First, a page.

One writer rebuffs the idea of using windmills to generate electricity as they are a medieval technology and make an infernal noise – reference to the sound of hell is not accidental, even if unconscious, and that implies the possibility of punishment from God. Yet I suspect the writer does not object to other noisier technologies like aircraft. But this does not seem clear to him. To be real, and of the future, technology has to look a certain way, a demand shaped by myth, or at least by films of a great future (do we have those any more?). Likewise President Trump seems somehow aware that building windmills can involve pollution, even if he seems unaware of the pollution from coal mining and burning, or he chooses not to emphasise this. Likewise with bird killing.
In this part of the myth new technology becomes seen as corrupting and inherently destructive of the social, or natural, order, and indeed it may well change those orders.
When technology becomes part of the social order, it does so as a complex system within other complex systems, and unintended consequences are routine. At a simple level it can open opportunities for some groups to consolidate or increase their social power and influence. Although this is usually only considered disruptive if people from lower groups get raised. If people from dominating groups increase their power, this may not be portrayed as a problem.
What one side hears as the solution sounds to the other like a charter for further destruction. Technology is simultaneously, saviour and destroyer, potentially part of the solution but currently part of the problem. Which position we choose to argue from determines where we end up, and the alarms (intended or otherwise) we raise in other people.
However, both positions have equal possibility of being true. In this case, it is possible that putting the two halves of the myth together may help us deal with problems of transformation/transition.
Some technological breakthroughs could save us, or at least help us. And we may not have to wait for them, we already have renewable sources of energy. However, it is also true that renewables may not be able to save us, if we wish to keep using more energy, or bring everyone in the world to the energy use of the average Australian or US American. A change in lifestyle and life plans may also be required. Some people may loose wealth so as to stabilize the system, some people may gain wealth to stabilized the system. This could be disruptive and it would be easy to make people fear this change, because who knows where it will end up? We also appear to have the capacities to lower pollution and waste production, but it is difficult because it is not profitable, and profit is what counts in our economic and political system. In this case the technology is being disrupted by the maintenance of other systems.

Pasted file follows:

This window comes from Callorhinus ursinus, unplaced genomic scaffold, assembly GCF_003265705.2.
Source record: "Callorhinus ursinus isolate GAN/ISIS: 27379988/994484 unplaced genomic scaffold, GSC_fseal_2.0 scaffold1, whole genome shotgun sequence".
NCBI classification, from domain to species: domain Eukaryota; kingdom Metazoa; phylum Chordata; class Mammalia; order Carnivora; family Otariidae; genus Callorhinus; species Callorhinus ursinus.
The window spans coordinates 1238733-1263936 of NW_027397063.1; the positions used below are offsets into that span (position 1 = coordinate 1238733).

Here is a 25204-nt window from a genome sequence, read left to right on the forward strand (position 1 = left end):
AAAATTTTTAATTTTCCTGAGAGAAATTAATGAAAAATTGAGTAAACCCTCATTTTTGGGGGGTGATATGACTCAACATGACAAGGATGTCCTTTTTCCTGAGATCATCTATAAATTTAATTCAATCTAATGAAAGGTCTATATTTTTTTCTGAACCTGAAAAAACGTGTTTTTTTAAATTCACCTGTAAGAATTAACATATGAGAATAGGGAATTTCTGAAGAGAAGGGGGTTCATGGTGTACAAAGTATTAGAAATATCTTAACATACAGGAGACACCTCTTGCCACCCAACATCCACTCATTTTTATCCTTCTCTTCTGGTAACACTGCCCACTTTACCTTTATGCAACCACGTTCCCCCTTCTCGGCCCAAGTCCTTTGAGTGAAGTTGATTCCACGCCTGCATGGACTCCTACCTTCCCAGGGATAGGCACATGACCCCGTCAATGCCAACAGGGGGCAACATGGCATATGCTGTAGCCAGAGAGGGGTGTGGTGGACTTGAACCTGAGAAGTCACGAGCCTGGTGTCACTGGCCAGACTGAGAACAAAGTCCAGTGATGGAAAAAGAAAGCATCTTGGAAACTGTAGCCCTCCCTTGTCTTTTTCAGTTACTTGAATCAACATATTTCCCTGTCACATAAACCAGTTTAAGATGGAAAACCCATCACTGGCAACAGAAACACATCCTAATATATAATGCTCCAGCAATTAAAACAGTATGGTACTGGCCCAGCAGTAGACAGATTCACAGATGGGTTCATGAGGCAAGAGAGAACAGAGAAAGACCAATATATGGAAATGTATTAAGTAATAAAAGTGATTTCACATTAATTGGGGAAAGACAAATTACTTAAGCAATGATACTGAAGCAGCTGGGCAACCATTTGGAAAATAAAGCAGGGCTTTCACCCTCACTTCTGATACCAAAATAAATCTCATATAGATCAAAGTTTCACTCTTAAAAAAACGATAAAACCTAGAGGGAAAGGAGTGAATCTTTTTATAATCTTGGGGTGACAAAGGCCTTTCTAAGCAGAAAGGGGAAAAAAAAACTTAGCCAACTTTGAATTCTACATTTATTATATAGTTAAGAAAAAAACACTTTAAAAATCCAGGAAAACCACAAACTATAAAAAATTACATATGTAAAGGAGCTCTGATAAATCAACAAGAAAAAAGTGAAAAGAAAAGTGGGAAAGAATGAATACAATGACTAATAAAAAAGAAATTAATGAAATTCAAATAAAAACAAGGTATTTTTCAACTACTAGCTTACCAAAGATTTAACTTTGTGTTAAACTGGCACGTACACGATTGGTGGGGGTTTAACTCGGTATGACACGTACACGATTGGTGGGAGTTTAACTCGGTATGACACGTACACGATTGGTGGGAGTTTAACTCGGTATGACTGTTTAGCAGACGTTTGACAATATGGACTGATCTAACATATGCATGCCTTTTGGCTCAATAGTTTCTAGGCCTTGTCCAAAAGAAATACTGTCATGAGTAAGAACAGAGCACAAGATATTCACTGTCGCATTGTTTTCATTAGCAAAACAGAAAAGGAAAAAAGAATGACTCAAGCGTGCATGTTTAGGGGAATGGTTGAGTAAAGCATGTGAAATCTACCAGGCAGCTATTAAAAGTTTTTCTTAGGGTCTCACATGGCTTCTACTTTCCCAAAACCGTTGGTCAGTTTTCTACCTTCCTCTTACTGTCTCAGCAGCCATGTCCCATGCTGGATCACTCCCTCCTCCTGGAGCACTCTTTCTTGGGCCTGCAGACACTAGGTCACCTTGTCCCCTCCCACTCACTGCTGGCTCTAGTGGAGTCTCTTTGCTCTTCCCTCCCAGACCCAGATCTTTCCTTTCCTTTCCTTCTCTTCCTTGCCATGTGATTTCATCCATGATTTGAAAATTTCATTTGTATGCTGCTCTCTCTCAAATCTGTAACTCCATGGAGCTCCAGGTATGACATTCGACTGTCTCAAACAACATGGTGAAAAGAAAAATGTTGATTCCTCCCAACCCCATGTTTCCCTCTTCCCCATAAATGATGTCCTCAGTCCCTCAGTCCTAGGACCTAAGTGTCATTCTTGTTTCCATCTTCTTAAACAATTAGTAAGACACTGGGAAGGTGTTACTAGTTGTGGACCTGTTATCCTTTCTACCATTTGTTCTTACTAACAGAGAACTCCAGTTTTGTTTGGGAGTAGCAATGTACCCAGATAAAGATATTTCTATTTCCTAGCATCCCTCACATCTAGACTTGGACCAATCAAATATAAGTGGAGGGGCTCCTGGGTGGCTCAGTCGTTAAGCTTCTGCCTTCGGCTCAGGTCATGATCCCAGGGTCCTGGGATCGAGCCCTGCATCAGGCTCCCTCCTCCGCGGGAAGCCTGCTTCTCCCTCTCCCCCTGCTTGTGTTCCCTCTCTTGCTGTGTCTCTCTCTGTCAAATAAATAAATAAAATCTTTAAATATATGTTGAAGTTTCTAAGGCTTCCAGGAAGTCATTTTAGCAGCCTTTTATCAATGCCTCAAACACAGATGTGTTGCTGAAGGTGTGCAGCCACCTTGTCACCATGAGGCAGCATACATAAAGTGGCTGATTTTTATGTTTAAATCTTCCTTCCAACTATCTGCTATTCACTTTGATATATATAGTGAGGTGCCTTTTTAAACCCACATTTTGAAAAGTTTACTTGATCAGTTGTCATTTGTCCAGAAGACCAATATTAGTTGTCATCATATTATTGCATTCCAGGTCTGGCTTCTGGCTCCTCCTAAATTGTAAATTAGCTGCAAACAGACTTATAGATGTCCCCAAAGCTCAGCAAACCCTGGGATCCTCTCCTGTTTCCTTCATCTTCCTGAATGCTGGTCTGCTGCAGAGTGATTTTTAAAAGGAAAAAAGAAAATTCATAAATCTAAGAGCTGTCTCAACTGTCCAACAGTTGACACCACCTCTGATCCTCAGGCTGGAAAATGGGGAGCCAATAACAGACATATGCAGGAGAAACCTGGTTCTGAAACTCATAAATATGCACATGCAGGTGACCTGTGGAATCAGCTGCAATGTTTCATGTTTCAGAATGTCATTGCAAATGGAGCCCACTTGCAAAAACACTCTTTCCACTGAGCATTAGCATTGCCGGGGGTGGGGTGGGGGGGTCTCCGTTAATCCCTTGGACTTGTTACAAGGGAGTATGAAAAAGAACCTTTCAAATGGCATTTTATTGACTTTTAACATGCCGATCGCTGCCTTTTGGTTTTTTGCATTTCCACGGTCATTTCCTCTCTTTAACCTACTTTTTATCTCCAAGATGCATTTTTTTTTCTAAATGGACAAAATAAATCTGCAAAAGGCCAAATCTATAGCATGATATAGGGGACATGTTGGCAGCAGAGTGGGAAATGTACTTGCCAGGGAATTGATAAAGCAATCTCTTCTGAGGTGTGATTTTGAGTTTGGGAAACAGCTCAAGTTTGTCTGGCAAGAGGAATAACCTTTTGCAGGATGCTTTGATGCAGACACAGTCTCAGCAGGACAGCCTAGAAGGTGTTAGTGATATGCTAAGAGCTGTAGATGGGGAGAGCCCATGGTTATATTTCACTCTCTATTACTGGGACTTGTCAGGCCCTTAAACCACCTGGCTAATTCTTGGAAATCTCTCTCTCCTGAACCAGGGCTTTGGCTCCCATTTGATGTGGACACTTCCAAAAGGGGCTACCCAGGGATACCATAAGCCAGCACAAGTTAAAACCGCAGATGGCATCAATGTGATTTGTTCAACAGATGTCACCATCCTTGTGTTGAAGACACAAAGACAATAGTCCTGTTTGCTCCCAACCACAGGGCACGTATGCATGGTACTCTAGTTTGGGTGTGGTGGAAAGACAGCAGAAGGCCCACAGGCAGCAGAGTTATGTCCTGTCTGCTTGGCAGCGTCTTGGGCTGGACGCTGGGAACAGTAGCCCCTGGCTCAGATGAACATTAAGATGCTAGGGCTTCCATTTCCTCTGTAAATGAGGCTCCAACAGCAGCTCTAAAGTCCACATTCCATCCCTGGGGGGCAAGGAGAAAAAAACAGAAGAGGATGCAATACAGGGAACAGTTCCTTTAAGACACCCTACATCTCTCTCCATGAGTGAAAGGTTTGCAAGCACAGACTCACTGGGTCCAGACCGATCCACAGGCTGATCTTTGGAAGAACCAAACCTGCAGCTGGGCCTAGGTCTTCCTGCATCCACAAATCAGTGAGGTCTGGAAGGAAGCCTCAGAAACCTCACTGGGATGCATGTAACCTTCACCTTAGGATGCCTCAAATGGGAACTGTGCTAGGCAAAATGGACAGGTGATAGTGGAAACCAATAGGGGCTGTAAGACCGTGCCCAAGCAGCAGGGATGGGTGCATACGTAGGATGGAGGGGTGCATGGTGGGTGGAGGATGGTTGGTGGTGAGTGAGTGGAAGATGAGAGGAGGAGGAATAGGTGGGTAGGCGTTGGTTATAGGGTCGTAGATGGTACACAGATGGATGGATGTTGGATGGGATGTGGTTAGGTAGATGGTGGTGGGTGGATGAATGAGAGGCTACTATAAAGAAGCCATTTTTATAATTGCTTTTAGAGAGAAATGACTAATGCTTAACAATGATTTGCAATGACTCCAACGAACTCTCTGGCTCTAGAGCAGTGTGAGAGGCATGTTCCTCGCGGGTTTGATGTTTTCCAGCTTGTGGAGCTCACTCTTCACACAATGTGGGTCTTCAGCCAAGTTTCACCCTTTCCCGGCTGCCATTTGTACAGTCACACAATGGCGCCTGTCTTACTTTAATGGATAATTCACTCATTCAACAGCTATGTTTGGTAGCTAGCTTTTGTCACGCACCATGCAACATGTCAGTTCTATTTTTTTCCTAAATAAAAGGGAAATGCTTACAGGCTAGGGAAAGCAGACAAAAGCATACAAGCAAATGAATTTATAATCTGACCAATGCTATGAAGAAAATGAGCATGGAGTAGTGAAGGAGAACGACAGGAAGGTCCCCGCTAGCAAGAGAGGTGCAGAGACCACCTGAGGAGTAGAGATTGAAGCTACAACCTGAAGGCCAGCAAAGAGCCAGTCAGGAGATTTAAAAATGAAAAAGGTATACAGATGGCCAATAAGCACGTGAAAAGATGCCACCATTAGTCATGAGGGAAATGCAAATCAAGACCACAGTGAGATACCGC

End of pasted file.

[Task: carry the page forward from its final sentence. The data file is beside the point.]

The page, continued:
It is also true that new technologies can be disruptive or harmful, and they may well need to be vetted, but this is not easy.
Ultimately a significant part of the problem with technology comes down, not just to the myth, but to our inability to think in terms of complex systems, and, of unintended consequences as being normal.
We have tended to deal with unintended consequences, just by arguing about them afterwards, or generally ignoring them, as with fossil fuels, with the possible exception of the London smogs. These were solved by government action, information work, and regulation. They could have continued to be ignored, there is no reason why the death of ordinary people should impinge on the souls of those seeking profit alone. Probably enough of them lived in London to accept the reforms, or feared the rise of the poisoned working and middle classes and gave in.
As the consequences of technology are often unintended and unexpected we cannot easily predict them, but part of the problem is that we do not try – we often do not seem to consider this at all.
Exploring the dynamics of unintended and unexpected consequences should be a major research project. All policy, corporate or governmental, should consider the likelihood of unintended consequences, and determine how these consequences will be looked for, and taken into account.
Technology does not escape myth.
See also: Problems of Transition 02: Technology as Fantasy